Advertisers in the U.S. and Canada place a premium on social media and will ramp up paid spending on social networks 31.0 percent this year to pass $10 billion for the first time.
Also, advertisers in the U.S. and Canada will spend more than $50 for each user across the social landscape in their respective countries. In just two years, that outlay is expected to increase to $71.37 per user.
For the foreseeable future, the U.S. and China will be the leading individual countries in social network ad spending, collectively commanding more than half the worldwide market throughout the forecast period.
Not surprisingly, at a company level Facebook is dominating the global paid social advertising landscape. eMarketer estimates that in 2015, the company will make $15.50 billion in ad revenues, or 65.5 percent of all social network ad spending worldwide. Twitter is also gaining share, expected to take 8.8 percent of global social network ad spending, or $2.09 billion, up from a seven percent share in 2014. LinkedIn, the other major U.S.-based social ad seller for which eMarketer forecasts ad revenues, will make $900 million in advertising this year.
Aiming to provide a sweeter landing spot for the millions of visitors who aren’t sign into its network, Twitter unveiled a new homepage today. The new page is essentially the same as the one the social network has been testing for the last couple months. Instead of a dead-end login page with no content, people who aren’t logged into Twitter are presented with a selection of topics — Politics, Pop Artists, General News Sources, Cute Animals and Tech Blogs & Reporters, etc., all designed with a view to tempt them to want to know more.
Clicking through to any of the topics leads people to a selection of tweets from “some of the more popular accounts in that topic,” Twitter product manager Gabor Cselle wrote in a blog post. “It’s rich real-time content, just like the Twitter experience for users who log in.”
By giving logged-out users an immediate taste of what Twitter has to offer, the company is hoping to entice more of them to join its ranks of 288 million monthly active users.
Twitter’s revealed this week that its embedded tweets are about to get a makeover.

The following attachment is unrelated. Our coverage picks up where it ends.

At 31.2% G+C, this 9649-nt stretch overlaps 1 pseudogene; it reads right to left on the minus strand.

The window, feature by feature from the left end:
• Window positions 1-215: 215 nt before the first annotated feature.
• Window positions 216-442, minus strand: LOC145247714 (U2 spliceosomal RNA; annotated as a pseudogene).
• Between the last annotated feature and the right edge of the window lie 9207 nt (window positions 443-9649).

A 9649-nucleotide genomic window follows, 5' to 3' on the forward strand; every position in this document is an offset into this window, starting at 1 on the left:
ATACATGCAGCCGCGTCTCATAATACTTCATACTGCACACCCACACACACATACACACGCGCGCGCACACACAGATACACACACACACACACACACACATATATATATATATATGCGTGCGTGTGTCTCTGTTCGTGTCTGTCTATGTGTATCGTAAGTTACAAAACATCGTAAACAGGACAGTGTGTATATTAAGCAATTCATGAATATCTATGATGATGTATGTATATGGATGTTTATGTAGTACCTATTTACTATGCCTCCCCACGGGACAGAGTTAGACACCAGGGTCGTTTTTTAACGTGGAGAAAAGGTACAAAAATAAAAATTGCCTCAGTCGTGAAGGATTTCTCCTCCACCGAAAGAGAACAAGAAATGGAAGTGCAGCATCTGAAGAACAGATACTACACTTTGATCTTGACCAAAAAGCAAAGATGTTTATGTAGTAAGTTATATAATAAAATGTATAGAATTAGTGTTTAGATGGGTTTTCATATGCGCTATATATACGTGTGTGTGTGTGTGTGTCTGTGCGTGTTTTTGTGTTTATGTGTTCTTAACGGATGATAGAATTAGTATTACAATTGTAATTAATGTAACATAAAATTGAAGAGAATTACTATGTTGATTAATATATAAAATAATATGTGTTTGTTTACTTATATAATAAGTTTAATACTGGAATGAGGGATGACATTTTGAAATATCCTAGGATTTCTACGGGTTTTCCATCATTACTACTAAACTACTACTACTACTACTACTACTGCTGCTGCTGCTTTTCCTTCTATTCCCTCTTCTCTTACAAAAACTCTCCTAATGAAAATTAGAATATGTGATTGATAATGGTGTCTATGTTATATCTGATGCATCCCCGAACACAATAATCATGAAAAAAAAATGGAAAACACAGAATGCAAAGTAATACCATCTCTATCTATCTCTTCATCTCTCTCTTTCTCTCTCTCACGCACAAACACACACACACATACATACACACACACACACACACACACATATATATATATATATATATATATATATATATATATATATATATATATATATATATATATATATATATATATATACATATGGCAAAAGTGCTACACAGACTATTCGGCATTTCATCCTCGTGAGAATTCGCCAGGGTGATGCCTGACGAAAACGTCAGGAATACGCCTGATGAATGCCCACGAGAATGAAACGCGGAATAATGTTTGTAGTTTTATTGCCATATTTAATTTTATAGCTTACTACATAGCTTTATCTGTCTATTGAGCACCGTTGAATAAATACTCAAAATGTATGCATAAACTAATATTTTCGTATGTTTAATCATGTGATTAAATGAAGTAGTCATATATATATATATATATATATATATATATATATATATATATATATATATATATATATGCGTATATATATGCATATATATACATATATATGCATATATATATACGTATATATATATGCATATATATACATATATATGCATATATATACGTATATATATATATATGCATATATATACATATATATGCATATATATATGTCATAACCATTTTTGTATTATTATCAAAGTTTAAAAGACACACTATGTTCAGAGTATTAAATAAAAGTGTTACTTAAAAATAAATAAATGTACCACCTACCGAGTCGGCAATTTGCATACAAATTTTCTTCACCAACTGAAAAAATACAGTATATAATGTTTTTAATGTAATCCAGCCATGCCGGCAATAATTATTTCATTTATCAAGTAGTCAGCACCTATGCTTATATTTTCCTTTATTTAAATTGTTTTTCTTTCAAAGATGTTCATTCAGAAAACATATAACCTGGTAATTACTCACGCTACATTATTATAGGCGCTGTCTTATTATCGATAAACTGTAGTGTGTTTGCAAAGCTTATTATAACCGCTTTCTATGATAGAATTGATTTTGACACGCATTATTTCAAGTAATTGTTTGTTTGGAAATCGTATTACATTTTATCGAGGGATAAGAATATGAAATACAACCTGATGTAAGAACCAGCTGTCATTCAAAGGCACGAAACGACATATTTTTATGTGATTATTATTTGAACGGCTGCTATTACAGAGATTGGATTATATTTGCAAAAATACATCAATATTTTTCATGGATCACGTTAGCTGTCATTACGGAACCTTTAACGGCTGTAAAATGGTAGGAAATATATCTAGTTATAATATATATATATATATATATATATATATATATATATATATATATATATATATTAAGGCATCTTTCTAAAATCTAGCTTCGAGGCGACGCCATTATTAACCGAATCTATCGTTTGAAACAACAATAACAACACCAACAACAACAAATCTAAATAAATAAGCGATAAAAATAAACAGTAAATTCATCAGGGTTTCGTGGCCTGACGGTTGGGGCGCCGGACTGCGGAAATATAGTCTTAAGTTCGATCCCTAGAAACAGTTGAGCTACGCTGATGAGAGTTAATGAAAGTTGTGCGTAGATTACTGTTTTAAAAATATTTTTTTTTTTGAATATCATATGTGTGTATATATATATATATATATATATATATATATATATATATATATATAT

The first thing you may notice is how much space is devoted to visual content. Images now go edge to edge and will dynamically adjust size and resolution based on the device on which they are being loaded.
According to Twitter:
“This latest design makes it easier to tell engaging stories by beautifully integrating tweets into your content. In the three years since we first introduced embedded tweets, Twitter has become much more than a medium for text, now encompassing photos, videos, and more.”
The new embedded tweets will be rolling out “soon” to all users.
The battle between mobile live video streaming apps Meerkat and Twitter’s own Periscope is heating up. According to TechCrunch, multiple sources have reported that Twitter has contacted celebrities who use Meerkat with the goal of convincing them that the platform is dying and that Periscope is the best option.
Even further, TechCrunch is reporting that Twitter has contacted media companies using Meerkat with the implication that if they don’t switch over, they may lose access to Amplify. This is a big deal as Amplify, Twitter’s pesudeo-TV commercial product, works with featured video clips from content providers.
Meerkat took the early lead in the live-streaming war, but the battle has since heated up since Twitter launched Periscope and is obviously focused on attracting users and attention. It will be interesting to see how this plays out.
In case you did catch it, Hillary is running for President
However, Zeke is not quite ready for Hillary